.See the world from a 2 mile/hour perspective .
STORIES are everywhere
Harbor Hindeloopen, day 3. It’s six AM, bright as day and I’ve set up office in the “kuip”, the back deck of a hundred and fifty year old Dutch cargo sailing vessel, turned pleasure craft. The “tjalk” was used to move around the many bigger waterways of Friesland and Groningen, the two most Northern provinces of the Netherlands, surrounded by the “IJsselmeer”, what used to be the “Zuiderzee” (South Sea) before a 30 Km dike closed off the often rough waters that flooded the small fishing towns, and the “Noordzee”, (North Sea), the sea that connects the Dutch with all the Scandinavian countries North of here. The tjalk is about 50 feet long, and sleeps ten plus crew. The large sails will be hoisted today as we will sail out on the big body of water of the IJselmeer. We have been rowing two wherries through canals, small rivers, across lakes from one picturesque town to another. As experienced crew, used to racing skulls, this is kindergarten rowing all over again, or as one of the members of our group said, I’m learning to scull a rowboat. And it is, the wherries are wide and stable, which we have found is a blessing when we cross bigger waters, like we did yesterday. A stiff wind whipped up the water and our wherry rocked like a bath tub. We learned to use our starboard and port hand independently to tame the different wave action on each side of the boat. In the too narrow canals we are getting quite adapt to “slipping” the oars and glide under bridges, often laying down flat in the boat, so as to not hit our heads. A long narrow water way required “top half” sculling with tiny strokes to make progress, because there wasn’t enough room for the oars. Meanwhile the cox kept the wherry on the straight and narrow, literally. As rowers we are learning new skills, as people we’re growing new synapses in our brain. Our oldest member who has serious trouble sleeping when at home, is sleeping like a baby, because her brain is so stimulated all day with new sights, language, maps, and activity all day. Or is it the Dutch air?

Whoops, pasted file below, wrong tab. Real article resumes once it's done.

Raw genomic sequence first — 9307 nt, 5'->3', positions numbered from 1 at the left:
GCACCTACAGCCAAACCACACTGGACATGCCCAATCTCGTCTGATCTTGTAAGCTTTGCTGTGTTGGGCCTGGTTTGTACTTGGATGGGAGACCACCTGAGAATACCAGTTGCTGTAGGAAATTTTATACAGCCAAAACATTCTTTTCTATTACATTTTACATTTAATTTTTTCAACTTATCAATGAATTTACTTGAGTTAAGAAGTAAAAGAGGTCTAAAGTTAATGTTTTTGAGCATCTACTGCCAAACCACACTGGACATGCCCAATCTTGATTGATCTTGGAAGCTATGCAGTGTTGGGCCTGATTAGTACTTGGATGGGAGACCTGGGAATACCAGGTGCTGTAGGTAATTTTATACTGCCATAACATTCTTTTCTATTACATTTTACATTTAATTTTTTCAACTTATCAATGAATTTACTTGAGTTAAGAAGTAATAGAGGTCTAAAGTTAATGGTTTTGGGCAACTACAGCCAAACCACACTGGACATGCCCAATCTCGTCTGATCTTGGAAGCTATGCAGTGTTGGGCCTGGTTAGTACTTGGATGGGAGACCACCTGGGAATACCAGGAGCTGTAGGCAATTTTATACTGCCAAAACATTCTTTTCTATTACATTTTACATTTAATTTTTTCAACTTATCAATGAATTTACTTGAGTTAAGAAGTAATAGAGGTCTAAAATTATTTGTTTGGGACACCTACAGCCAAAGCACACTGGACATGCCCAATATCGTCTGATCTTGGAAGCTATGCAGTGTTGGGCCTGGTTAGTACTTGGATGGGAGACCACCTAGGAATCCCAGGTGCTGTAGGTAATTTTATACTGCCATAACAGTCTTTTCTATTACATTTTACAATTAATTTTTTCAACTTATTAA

Moving about water from place to place is not a hike along a trail in the wilderness and yet, the elements of moving forward, scouting, dependence on weather for making progress, using the body, i.e. rowing to move, and the immersion in nature 24-7, make this water travel just as transformational. Our first day looked miserable, with 15 hours of rain and a wind force of 13 ml/hr predicted, but we got out, learned how to use the boats, and rowed, in rain gear we had pulled together, to the next town. It wasn’t a pleasure row, it was a buckle down, manage the difficulties and get there row, as some days on the trail can be, with the glow of triumph and toughness, trembling through our bodies afterward. Talk of growing confidence! The warming spicy Jouertse jenever (gin) after, helped a bit of course. The sunny second day is all the more sweet after such an experience. It’s the contrasts that wake us up to ourselves, rousing our sleeping competencies from the comfort of home living.
It’s a risk taking nine people on a trek like this, not everyone is cut out for the “trail”. So far everyone is smiling. Try eating raw fresh caught salted herring with ice-cream on the side, as one of the members ventured to do. That’ll wake up your senses!
The deep throated sound of the Ferrari came up behind us at least at 200 Km/hr. I know because the speedometer of the Volkswagen I was in showed that we were moving at 160 Km/hr. The feeling was that of efficiency, not speed. A feeling of order as the cars moved to the right lane to let the Ferrari go by. In the corner of my eye, the perfectly lined up trees in the woods formed a solid green barrier. There were no buildings or bill boards along the way to pull my attention away from the goal ahead, a small valley in the heart of Germany’s Sauerland.